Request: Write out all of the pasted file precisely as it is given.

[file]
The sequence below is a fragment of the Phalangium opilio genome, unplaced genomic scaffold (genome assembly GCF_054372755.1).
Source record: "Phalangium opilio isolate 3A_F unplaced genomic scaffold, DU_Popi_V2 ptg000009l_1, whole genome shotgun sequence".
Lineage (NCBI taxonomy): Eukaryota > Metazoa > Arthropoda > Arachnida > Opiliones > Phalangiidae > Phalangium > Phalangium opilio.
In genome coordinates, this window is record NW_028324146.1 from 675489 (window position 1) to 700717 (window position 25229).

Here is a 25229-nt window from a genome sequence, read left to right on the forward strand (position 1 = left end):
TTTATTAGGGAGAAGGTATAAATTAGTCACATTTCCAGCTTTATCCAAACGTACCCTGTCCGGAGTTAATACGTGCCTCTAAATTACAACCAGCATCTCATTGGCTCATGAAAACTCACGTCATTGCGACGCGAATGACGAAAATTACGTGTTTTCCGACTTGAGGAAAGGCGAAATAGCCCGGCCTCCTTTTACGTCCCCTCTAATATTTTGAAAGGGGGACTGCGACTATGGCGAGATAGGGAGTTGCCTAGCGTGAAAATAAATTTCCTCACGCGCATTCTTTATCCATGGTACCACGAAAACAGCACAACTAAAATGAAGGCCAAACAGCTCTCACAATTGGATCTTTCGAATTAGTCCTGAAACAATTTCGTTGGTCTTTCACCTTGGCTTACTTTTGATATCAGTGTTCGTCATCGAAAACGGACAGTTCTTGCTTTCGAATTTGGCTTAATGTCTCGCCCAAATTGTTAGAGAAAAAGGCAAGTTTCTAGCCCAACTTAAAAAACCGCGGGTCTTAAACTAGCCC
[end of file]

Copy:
The sequence below is a fragment of the Phalangium opilio genome, unplaced genomic scaffold (genome assembly GCF_054372755.1).
Source record: "Phalangium opilio isolate 3A_F unplaced genomic scaffold, DU_Popi_V2 ptg000009l_1, whole genome shotgun sequence".
Lineage (NCBI taxonomy): Eukaryota > Metazoa > Arthropoda > Arachnida > Opiliones > Phalangiidae > Phalangium > Phalangium opilio.
In genome coordinates, this window is record NW_028324146.1 from 675489 (window position 1) to 700717 (window position 25229).

Here is a 25229-nt window from a genome sequence, read left to right on the forward strand (position 1 = left end):
TTTATTAGGGAGAAGGTATAAATTAGTCACATTTCCAGCTTTATCCAAACGTACCCTGTCCGGAGTTAATACGTGCCTCTAAATTACAACCAGCATCTCATTGGCTCATGAAAACTCACGTCATTGCGACGCGAATGACGAAAATTACGTGTTTTCCGACTTGAGGAAAGGCGAAATAGCCCGGCCTCCTTTTACGTCCCCTCTAATATTTTGAAAGGGGGACTGCGACTATGGCGAGATAGGGAGTTGCCTAGCGTGAAAATAAATTTCCTCACGCGCATTCTTTATCCATGGTACCACGAAAACAGCACAACTAAAATGAAGGCCAAACAGCTCTCACAATTGGATCTTTCGAATTAGTCCTGAAACAATTTCGTTGGTCTTTCACCTTGGCTTACTTTTGATATCAGTGTTCGTCATCGAAAACGGACAGTTCTTGCTTTCGAATTTGGCTTAATGTCTCGCCCAAATTGTTAGAGAAAAAGGCAAGTTTCTAGCCCAACTTAAAAAACCGCGGGTCTTAAACTAGCCC